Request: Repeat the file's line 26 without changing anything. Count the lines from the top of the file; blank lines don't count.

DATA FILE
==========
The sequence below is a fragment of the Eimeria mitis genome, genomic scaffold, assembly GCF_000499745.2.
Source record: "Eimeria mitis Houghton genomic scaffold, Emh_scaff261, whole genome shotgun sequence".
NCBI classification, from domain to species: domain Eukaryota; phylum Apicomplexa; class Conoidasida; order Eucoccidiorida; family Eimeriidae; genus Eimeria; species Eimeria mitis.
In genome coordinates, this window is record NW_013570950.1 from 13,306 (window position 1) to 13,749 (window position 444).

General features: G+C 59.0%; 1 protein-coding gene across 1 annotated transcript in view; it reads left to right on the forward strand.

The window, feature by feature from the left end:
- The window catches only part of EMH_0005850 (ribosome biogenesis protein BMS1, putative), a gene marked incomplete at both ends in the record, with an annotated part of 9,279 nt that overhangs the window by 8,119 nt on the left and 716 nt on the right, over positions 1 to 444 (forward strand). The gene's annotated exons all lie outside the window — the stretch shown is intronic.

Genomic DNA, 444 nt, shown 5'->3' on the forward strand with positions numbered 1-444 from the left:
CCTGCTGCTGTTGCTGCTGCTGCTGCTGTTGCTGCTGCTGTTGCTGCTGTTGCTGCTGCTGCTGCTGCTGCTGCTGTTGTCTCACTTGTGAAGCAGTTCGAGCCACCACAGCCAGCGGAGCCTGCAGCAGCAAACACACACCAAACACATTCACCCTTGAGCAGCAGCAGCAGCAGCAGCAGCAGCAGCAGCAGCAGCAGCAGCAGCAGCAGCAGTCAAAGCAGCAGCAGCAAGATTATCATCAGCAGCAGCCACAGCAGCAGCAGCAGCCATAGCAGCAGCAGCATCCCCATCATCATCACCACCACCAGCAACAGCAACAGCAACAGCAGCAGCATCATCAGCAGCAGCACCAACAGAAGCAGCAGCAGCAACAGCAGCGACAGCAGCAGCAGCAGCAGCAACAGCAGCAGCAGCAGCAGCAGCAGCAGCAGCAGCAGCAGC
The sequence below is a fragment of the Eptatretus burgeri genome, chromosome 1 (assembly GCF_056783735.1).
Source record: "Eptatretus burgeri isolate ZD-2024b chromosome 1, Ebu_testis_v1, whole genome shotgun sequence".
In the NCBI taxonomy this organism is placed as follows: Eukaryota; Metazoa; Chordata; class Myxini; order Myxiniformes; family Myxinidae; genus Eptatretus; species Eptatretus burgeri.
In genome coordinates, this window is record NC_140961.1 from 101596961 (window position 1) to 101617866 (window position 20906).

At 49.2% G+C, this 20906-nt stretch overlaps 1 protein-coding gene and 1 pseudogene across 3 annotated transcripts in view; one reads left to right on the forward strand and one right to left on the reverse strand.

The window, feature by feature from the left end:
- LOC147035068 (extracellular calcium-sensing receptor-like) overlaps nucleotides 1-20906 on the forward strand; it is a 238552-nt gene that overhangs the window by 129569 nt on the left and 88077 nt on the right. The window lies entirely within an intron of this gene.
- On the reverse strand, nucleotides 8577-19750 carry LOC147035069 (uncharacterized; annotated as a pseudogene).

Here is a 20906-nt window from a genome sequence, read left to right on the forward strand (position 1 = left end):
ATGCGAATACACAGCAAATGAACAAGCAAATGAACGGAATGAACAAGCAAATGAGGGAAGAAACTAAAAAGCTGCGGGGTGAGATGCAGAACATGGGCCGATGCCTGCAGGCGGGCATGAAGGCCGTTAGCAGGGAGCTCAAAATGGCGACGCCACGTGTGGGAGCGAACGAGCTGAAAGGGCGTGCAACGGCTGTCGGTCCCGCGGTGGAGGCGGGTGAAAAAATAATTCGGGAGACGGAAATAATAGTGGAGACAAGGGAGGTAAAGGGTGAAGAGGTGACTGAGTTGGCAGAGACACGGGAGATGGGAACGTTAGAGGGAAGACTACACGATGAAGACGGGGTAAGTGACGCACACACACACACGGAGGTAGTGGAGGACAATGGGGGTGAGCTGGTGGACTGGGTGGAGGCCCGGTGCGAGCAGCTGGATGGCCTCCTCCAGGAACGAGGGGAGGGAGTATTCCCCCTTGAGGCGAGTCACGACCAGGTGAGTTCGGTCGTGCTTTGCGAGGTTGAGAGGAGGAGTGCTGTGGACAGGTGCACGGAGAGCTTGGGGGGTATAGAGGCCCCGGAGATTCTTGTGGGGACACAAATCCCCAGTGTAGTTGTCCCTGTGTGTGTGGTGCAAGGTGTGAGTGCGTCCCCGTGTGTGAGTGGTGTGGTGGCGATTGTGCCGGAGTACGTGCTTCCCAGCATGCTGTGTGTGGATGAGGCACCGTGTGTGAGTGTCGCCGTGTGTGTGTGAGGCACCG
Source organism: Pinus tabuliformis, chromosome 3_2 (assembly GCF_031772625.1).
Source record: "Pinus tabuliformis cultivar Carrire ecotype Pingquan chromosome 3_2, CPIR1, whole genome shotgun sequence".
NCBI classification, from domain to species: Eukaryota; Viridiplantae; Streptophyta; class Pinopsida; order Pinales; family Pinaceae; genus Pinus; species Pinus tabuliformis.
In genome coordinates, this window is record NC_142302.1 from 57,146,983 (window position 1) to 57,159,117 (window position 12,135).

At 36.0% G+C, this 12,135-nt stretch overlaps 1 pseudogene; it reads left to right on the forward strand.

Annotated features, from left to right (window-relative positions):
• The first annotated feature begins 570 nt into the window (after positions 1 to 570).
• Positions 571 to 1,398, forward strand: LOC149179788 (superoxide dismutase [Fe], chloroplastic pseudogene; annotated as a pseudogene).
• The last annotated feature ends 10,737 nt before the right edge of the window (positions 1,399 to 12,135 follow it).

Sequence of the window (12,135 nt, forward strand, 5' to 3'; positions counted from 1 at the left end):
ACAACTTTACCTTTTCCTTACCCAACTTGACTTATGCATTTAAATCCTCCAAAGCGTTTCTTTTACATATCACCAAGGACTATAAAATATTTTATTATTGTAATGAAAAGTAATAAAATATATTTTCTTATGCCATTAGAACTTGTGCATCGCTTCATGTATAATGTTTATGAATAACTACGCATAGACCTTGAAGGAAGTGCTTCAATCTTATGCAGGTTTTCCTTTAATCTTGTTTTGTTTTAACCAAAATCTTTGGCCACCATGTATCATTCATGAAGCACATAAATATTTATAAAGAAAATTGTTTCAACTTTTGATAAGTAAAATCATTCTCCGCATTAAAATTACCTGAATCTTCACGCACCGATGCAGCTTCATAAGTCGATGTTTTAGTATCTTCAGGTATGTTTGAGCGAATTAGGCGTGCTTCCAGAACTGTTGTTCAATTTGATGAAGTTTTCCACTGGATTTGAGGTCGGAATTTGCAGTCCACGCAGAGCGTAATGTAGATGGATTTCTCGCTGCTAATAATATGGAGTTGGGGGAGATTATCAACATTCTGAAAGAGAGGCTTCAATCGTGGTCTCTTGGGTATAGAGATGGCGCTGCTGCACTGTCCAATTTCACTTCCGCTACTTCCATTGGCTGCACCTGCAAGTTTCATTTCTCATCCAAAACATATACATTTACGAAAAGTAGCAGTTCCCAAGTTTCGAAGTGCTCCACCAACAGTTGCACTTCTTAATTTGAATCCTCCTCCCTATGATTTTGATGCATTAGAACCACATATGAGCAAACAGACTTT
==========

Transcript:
• The first annotated feature begins 570 nt into the window (after positions 1 to 570).